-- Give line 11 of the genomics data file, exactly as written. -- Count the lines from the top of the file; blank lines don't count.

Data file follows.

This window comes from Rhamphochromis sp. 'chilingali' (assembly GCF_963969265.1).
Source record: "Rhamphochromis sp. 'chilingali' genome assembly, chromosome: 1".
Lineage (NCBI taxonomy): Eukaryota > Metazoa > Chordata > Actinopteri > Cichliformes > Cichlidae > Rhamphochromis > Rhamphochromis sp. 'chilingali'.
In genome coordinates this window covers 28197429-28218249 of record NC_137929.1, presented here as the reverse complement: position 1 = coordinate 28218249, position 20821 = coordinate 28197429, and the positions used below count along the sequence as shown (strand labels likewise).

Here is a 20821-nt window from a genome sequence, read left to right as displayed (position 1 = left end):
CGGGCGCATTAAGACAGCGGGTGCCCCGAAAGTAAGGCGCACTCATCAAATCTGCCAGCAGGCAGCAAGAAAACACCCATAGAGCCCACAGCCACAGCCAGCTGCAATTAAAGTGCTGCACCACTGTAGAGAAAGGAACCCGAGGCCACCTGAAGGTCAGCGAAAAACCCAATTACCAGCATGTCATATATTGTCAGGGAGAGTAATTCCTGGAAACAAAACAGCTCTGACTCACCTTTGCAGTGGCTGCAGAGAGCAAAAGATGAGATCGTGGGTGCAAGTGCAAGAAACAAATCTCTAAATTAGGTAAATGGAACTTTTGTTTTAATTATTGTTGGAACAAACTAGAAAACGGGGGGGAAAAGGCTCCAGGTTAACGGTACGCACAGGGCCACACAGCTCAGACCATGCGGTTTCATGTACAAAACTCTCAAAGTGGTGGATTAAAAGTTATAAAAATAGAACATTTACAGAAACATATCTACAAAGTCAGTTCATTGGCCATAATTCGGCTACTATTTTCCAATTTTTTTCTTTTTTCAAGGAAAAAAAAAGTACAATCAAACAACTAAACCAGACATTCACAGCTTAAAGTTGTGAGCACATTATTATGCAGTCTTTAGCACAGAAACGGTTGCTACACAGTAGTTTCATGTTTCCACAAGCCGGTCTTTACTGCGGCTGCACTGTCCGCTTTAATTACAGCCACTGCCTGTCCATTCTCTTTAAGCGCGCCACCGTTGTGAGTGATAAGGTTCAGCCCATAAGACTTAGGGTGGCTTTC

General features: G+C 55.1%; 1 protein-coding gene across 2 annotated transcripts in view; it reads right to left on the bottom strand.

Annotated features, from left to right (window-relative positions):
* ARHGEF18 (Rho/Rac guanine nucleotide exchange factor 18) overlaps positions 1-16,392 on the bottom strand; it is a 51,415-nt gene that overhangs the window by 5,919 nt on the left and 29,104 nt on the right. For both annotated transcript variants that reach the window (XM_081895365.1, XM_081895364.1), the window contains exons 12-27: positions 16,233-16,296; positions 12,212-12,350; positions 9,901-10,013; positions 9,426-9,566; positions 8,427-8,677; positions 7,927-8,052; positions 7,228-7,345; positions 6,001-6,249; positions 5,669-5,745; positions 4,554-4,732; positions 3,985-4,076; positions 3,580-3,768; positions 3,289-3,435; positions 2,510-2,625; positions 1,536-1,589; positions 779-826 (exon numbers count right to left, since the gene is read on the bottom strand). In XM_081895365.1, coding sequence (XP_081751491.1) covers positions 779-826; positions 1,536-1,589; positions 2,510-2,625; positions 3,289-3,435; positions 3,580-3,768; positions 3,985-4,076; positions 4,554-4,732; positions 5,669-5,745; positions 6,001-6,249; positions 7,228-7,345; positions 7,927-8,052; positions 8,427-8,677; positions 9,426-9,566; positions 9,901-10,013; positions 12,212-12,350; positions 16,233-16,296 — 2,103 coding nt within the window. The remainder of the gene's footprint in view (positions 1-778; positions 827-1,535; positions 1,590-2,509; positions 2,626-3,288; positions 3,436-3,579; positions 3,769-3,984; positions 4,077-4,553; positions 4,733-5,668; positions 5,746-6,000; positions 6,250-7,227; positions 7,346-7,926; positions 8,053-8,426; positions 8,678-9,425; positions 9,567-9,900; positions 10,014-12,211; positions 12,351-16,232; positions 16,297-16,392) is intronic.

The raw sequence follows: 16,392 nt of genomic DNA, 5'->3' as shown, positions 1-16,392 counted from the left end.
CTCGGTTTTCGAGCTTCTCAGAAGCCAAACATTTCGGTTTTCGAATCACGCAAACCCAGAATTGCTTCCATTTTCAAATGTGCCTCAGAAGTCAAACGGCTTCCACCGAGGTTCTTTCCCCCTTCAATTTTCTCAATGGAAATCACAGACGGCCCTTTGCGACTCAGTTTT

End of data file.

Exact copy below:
CTCGGTTTTCGAGCTTCTCAGAAGCCAAACATTTCGGTTTTCGAATCACGCAAACCCAGAATTGCTTCCATTTTCAAATGTGCCTCAGAAGTCAAACGGCTTCCACCGAGGTTCTTTCCCCCTTCAATTTTCTCAATGGAAATCACAGACGGCCCTTTGCGACTCAGTTTT